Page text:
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Stewart v. San Joaquin L. P. Corp.

Court of Appeal of California, Third District
Nov 7, 1919
44 Cal.App. 202 (Cal. Ct. App. 1919)


Civ. No. 2038.

November 7, 1919.

APPEAL from a judgment of the Superior Court of Tulare County. Henry C. Gesford, Judge. Affirmed.

The facts are stated in the opinion of the court.

E. S. Bell for Appellant.

Short Sutherland and Murray Bourne for Respondent.

The plaintiff is the widow of one Carl D. Stewart, and brings this action to recover damages for his death, alleged to have been caused by the negligence of the defendant.

It is set forth in the complaint that on the ninth day of May, 1915, the defendant was the owner of and maintaining, for the purpose of its business of selling electricity, a line of poles upon which was strung high-power wires or cables along and upon the side of a public road running from Woodlake, in the county of Tulare, to Seaville, in the same county; that at a point about one mile from the town of Seaville the defendant maintained a pole upon said highway forming a part of its power line and supporting a high-power electric cable carrying a heavy voltage of electricity; that said pole was in a rotten and dangerous condition and dangerous to people traveling said highway; that the defendant knew of its condition; that on May 9, 1915, Carl D. Stewart was a passenger in an automobile as the guest of one George Cole, who was driving the machine, and Stewart had no control or management of said automobile; that said automobile at said time, while being driven along said highway by said Cole, and through no negligence of said Carl D. Stewart, came in contact with said pole; that, by reason of the rotten condition of the pole it broke off at the top of the ground and also in two or three other places, and the cable dropped upon the automobile and upon Carl D. Stewart, and he was killed instantly by reason of his coming in contact with said cable carrying a heavy voltage of electricity.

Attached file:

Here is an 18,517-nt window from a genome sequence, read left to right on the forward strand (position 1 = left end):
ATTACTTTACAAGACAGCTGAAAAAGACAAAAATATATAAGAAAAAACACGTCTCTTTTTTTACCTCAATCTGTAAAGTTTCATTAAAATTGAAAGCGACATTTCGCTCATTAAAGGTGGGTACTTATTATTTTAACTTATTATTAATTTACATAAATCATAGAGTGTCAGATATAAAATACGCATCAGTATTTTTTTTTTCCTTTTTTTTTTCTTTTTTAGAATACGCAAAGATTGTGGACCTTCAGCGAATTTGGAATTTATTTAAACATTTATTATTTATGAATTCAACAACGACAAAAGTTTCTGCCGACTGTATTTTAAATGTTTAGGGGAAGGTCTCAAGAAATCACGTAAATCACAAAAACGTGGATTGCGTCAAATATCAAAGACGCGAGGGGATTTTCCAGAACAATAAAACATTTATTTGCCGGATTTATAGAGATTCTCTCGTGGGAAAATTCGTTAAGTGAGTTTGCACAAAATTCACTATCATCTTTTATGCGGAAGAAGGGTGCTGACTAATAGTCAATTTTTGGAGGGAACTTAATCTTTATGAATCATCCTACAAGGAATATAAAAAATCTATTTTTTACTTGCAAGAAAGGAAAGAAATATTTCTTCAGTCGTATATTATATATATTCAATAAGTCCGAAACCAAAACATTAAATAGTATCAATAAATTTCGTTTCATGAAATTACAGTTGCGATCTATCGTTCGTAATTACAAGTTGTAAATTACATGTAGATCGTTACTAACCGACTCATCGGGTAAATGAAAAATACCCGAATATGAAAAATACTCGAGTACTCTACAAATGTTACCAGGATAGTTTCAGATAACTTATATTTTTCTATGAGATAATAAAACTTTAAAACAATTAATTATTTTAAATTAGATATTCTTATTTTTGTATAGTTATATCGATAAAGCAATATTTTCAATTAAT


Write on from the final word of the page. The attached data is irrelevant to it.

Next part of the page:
The defendant, as one defense, alleges that the accident was caused by the negligence of said Cole, in driving an automobile while in an intoxicated condition, and in a reckless manner, off the traveled portion of the road and against said power pole, and that said Stewart knew the condition of said Cole, and that he was driving in a reckless manner, and with this knowledge had ample time to remove himself from the machine before the accident happened.